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Stop Bristol Airport Expansion! (SBAE) is an alliance comprised of the following groups:

cpreBristol Friends of the Earth

Read more about the SBAE alliance

All content © Stop Bristol Airport Expansion, 2009.


100 months

Bristol Friends of the Earth's Official Response to the Draft Masterplan

BIA Draft Master Plan Consultation,
Bristol International Airport,
Bristol BS48 3DY

Dear Sir or Madam:

In response to the consultation on the Draft Master Plan, Bristol Friends of the Earth would like to make the following points:

1) We believe that any expansion of the flights from the airport should be limited by the level of emissions released by the current activities. The major pollutants due to aircraft using the airport are carbon dioxide and the other Greenhouse Gases produced during flight. There is a global requirement for us to cut the production of these gases and aviation must play its part, whereas this plan is liable to double emissions of these gases due to the airport by 2015 and triple them by 2030. Therefore the rate of growth in passenger miles should be limited to the deployed efficiency improvements in aircraft and engine design, expected to be around 1% per year.

2) We do not believe that the airport is beneficial to the National or Regional economies. The airport sends out far more tourist revenue than it brings in and this has a direct impact on the tourism based industries of the South West. There is no evidence that an expansion of the airport will bring in any extra investment, and there is plenty of evidence that aviation aids the flow of investment out of the country. The jobs that are projected to be created are low paid, often seasonal and on anti-social shift patterns. It is very unlikely that this will help the deprived wards of South Bristol and Weston-super-Mare because the wages are too low, the access to the airport is too awkward and the shift patterns do not fit with the needs of the unemployed in those areas.

3) The Surface Access Strategy is heavily flawed and under-estimates the true volumes of traffic that expansion will cause. We do not believe that the existing road infrastructure will be able to handle the extra traffic and the A38 and other roads will need to be extensively widened to cope. We do not believe that the airport will pay for this work, and we feel this is just another symptom of the unsustainable nature of the planned expansion.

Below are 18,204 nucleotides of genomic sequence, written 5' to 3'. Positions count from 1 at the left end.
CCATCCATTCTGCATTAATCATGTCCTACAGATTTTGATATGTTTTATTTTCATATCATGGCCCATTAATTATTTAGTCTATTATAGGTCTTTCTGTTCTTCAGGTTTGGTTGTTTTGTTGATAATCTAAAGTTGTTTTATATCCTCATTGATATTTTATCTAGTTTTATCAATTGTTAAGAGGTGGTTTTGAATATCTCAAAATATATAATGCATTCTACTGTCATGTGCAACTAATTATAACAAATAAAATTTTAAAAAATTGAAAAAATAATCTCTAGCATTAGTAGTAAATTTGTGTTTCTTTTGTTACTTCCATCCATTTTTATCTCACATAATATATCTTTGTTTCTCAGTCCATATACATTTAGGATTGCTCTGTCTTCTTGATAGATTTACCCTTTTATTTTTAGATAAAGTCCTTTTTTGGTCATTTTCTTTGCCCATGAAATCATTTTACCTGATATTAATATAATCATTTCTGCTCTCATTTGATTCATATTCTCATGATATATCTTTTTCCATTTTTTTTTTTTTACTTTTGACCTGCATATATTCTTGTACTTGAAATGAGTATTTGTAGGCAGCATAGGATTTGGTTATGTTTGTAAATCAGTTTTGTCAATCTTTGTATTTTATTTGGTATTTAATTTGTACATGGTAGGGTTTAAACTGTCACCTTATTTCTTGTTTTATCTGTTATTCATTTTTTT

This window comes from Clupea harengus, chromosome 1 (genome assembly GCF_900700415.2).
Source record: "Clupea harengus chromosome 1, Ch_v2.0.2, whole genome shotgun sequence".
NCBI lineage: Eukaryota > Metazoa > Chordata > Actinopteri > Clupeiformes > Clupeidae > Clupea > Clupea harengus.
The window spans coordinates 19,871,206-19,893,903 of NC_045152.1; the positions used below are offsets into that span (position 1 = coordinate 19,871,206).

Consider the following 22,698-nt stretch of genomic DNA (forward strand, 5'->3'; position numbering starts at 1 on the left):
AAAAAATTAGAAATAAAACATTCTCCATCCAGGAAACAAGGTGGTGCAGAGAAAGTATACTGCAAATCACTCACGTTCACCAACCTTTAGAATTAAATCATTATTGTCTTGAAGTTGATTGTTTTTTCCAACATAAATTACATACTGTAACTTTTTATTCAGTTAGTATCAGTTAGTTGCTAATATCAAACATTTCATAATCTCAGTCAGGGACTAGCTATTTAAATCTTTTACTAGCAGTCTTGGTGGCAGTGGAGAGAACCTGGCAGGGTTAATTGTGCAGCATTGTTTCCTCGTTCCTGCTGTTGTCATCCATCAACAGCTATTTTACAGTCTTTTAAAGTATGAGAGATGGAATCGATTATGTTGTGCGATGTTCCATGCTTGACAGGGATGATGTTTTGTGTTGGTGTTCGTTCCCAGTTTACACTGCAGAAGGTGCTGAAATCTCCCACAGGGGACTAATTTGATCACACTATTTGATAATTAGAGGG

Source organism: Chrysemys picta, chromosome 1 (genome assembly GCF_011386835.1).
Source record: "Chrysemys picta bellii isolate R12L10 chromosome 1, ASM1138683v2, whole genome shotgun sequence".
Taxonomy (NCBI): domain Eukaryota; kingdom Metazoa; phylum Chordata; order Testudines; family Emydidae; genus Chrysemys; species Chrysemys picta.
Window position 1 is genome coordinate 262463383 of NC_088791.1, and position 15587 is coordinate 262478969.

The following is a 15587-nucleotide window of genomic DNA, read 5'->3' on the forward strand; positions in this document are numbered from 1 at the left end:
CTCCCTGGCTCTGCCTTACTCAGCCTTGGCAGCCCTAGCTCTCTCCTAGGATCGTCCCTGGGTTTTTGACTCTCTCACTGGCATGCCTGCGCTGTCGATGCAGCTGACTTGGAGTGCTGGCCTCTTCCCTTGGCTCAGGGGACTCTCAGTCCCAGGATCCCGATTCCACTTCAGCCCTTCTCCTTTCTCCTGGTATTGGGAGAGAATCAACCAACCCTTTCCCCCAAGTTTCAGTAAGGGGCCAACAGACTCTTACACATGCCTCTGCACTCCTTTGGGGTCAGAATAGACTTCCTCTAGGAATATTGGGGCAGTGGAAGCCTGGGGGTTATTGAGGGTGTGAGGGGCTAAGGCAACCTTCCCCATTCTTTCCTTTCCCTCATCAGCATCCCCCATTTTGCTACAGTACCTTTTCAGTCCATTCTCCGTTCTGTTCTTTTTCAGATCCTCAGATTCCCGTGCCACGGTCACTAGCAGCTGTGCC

4) We do not believe that the airport should be allowed to extend its site, and should work within the current footprint. This will mean that if parking is to increase that it should be by means of double decking the existing car park which is largely hidden from the surrounding countryside and can be made less conspicuous in the process. The increased cost per parking space will give the airport an incentive to reduce the number of people using cars to reach the airport. At the 1% growth rate proposed by us, the increase in public transport should outstrip the growth in passengers and hence no extra parking will be required, and the illegal off-site parking will gradually wither away. We do not agree with any extra parking to the South of the airport because this will use up more Green Belt space and be far more visible at a distance, and will encourage more car use.

5) We do not believe that an on-site hotel is warranted. As Servisair stated, no flight crew will ever stay there, it is merely a way to increase airport revenues at the expense of local business which currently service this market, and it also forces the extension of the site.

6) We do not believe an extra terminal is warranted. Within 5 years there will be no manned check-in desks, merely on-line or ATM style check-ins with quick bag drops. In this case the existing facilities can easily service a considerably larger number of passengers than at present.

7) The airport is currently run as a low-margin, high volume business. This is not a sustainable way of doing business and relies on the cheapness of aviation fuel and the lack of taxation placed upon it. In the long run this cannot continue and it is inadvisable for the region to place its hopes on a business that is founded on such low margins. If the airport wants to increase its profits then it should increase its landing charges: even a £5 increase per passenger would increase the airports retained profits by 500%. This revenue could enable greater public transport provision and to discourage unnecessary growth in frivolous flights, and allow the airport to pay its employees at more reasonable levels which could then attract workers from the deprived wards.

To summarize, the existing Draft Master Plan has no economic justification, is hugely damaging to the environment and local communities, will cause massive congestion on key roads and is not in the best interest of the region or the country as a whole. Bristol International Airport should limit its growth to 1% per year and increase its margins rather than its volumes.


Jeremy Birch,
Climate Change Campaigner,
Bristol Friends of the Earth


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